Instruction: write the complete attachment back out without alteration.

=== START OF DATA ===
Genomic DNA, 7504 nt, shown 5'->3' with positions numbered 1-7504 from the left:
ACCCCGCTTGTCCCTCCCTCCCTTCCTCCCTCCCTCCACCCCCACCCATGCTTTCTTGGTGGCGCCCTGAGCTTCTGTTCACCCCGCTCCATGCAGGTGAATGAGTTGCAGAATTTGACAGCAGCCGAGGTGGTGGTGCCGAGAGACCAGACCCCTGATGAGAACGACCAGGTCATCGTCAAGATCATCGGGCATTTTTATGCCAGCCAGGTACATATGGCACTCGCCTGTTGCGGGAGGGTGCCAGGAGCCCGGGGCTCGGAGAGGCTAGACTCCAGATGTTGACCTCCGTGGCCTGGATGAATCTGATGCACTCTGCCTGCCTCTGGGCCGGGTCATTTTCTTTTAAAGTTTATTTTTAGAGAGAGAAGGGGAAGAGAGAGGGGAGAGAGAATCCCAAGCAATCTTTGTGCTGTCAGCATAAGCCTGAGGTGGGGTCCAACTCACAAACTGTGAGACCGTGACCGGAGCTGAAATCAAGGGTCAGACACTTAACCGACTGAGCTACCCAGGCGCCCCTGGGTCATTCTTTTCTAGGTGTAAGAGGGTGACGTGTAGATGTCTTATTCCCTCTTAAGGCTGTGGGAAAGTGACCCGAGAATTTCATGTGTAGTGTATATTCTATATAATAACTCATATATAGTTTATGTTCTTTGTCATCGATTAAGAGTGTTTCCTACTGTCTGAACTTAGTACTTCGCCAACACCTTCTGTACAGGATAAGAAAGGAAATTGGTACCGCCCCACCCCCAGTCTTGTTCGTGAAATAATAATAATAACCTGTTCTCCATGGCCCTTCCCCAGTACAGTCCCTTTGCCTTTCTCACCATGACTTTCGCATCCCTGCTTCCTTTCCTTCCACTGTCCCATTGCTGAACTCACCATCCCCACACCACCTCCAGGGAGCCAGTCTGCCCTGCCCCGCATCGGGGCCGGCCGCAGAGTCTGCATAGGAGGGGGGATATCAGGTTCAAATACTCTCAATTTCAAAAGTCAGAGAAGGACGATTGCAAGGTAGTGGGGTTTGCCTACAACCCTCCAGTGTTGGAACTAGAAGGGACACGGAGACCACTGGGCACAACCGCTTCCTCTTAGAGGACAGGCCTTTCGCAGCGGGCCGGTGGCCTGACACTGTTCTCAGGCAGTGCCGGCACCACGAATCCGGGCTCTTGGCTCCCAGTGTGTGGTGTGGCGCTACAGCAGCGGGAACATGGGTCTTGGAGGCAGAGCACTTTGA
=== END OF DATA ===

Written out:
Genomic DNA, 7504 nt, shown 5'->3' with positions numbered 1-7504 from the left:
ACCCCGCTTGTCCCTCCCTCCCTTCCTCCCTCCCTCCACCCCCACCCATGCTTTCTTGGTGGCGCCCTGAGCTTCTGTTCACCCCGCTCCATGCAGGTGAATGAGTTGCAGAATTTGACAGCAGCCGAGGTGGTGGTGCCGAGAGACCAGACCCCTGATGAGAACGACCAGGTCATCGTCAAGATCATCGGGCATTTTTATGCCAGCCAGGTACATATGGCACTCGCCTGTTGCGGGAGGGTGCCAGGAGCCCGGGGCTCGGAGAGGCTAGACTCCAGATGTTGACCTCCGTGGCCTGGATGAATCTGATGCACTCTGCCTGCCTCTGGGCCGGGTCATTTTCTTTTAAAGTTTATTTTTAGAGAGAGAAGGGGAAGAGAGAGGGGAGAGAGAATCCCAAGCAATCTTTGTGCTGTCAGCATAAGCCTGAGGTGGGGTCCAACTCACAAACTGTGAGACCGTGACCGGAGCTGAAATCAAGGGTCAGACACTTAACCGACTGAGCTACCCAGGCGCCCCTGGGTCATTCTTTTCTAGGTGTAAGAGGGTGACGTGTAGATGTCTTATTCCCTCTTAAGGCTGTGGGAAAGTGACCCGAGAATTTCATGTGTAGTGTATATTCTATATAATAACTCATATATAGTTTATGTTCTTTGTCATCGATTAAGAGTGTTTCCTACTGTCTGAACTTAGTACTTCGCCAACACCTTCTGTACAGGATAAGAAAGGAAATTGGTACCGCCCCACCCCCAGTCTTGTTCGTGAAATAATAATAATAACCTGTTCTCCATGGCCCTTCCCCAGTACAGTCCCTTTGCCTTTCTCACCATGACTTTCGCATCCCTGCTTCCTTTCCTTCCACTGTCCCATTGCTGAACTCACCATCCCCACACCACCTCCAGGGAGCCAGTCTGCCCTGCCCCGCATCGGGGCCGGCCGCAGAGTCTGCATAGGAGGGGGGATATCAGGTTCAAATACTCTCAATTTCAAAAGTCAGAGAAGGACGATTGCAAGGTAGTGGGGTTTGCCTACAACCCTCCAGTGTTGGAACTAGAAGGGACACGGAGACCACTGGGCACAACCGCTTCCTCTTAGAGGACAGGCCTTTCGCAGCGGGCCGGTGGCCTGACACTGTTCTCAGGCAGTGCCGGCACCACGAATCCGGGCTCTTGGCTCCCAGTGTGTGGTGTGGCGCTACAGCAGCGGGAACATGGGTCTTGGAGGCAGAGCACTTTGA